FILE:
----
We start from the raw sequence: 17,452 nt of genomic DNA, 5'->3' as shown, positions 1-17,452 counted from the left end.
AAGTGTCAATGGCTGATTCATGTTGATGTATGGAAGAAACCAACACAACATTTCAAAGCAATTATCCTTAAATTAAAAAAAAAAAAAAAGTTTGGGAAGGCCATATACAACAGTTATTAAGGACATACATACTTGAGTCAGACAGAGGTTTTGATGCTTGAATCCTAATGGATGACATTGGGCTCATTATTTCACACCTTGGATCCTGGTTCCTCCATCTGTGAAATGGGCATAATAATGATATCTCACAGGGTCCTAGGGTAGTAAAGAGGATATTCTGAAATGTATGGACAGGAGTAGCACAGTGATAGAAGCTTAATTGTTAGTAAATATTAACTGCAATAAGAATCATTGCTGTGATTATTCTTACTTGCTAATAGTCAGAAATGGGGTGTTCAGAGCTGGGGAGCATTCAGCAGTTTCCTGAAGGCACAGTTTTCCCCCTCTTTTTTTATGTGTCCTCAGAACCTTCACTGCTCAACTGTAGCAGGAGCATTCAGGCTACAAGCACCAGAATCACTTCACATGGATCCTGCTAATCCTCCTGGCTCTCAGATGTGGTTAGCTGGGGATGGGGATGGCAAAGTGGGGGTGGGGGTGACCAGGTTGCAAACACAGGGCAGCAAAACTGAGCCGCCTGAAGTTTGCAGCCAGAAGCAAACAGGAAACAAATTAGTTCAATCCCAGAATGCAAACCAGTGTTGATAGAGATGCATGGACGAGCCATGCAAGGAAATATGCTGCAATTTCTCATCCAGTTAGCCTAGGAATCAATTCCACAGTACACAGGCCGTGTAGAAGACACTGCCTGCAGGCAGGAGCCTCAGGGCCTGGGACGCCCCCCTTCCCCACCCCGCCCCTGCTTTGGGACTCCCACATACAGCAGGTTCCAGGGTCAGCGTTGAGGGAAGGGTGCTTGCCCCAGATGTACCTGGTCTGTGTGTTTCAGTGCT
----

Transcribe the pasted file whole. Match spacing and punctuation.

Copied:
We start from the raw sequence: 17,452 nt of genomic DNA, 5'->3' as shown, positions 1-17,452 counted from the left end.
AAGTGTCAATGGCTGATTCATGTTGATGTATGGAAGAAACCAACACAACATTTCAAAGCAATTATCCTTAAATTAAAAAAAAAAAAAAAGTTTGGGAAGGCCATATACAACAGTTATTAAGGACATACATACTTGAGTCAGACAGAGGTTTTGATGCTTGAATCCTAATGGATGACATTGGGCTCATTATTTCACACCTTGGATCCTGGTTCCTCCATCTGTGAAATGGGCATAATAATGATATCTCACAGGGTCCTAGGGTAGTAAAGAGGATATTCTGAAATGTATGGACAGGAGTAGCACAGTGATAGAAGCTTAATTGTTAGTAAATATTAACTGCAATAAGAATCATTGCTGTGATTATTCTTACTTGCTAATAGTCAGAAATGGGGTGTTCAGAGCTGGGGAGCATTCAGCAGTTTCCTGAAGGCACAGTTTTCCCCCTCTTTTTTTATGTGTCCTCAGAACCTTCACTGCTCAACTGTAGCAGGAGCATTCAGGCTACAAGCACCAGAATCACTTCACATGGATCCTGCTAATCCTCCTGGCTCTCAGATGTGGTTAGCTGGGGATGGGGATGGCAAAGTGGGGGTGGGGGTGACCAGGTTGCAAACACAGGGCAGCAAAACTGAGCCGCCTGAAGTTTGCAGCCAGAAGCAAACAGGAAACAAATTAGTTCAATCCCAGAATGCAAACCAGTGTTGATAGAGATGCATGGACGAGCCATGCAAGGAAATATGCTGCAATTTCTCATCCAGTTAGCCTAGGAATCAATTCCACAGTACACAGGCCGTGTAGAAGACACTGCCTGCAGGCAGGAGCCTCAGGGCCTGGGACGCCCCCCTTCCCCACCCCGCCCCTGCTTTGGGACTCCCACATACAGCAGGTTCCAGGGTCAGCGTTGAGGGAAGGGTGCTTGCCCCAGATGTACCTGGTCTGTGTGTTTCAGTGCT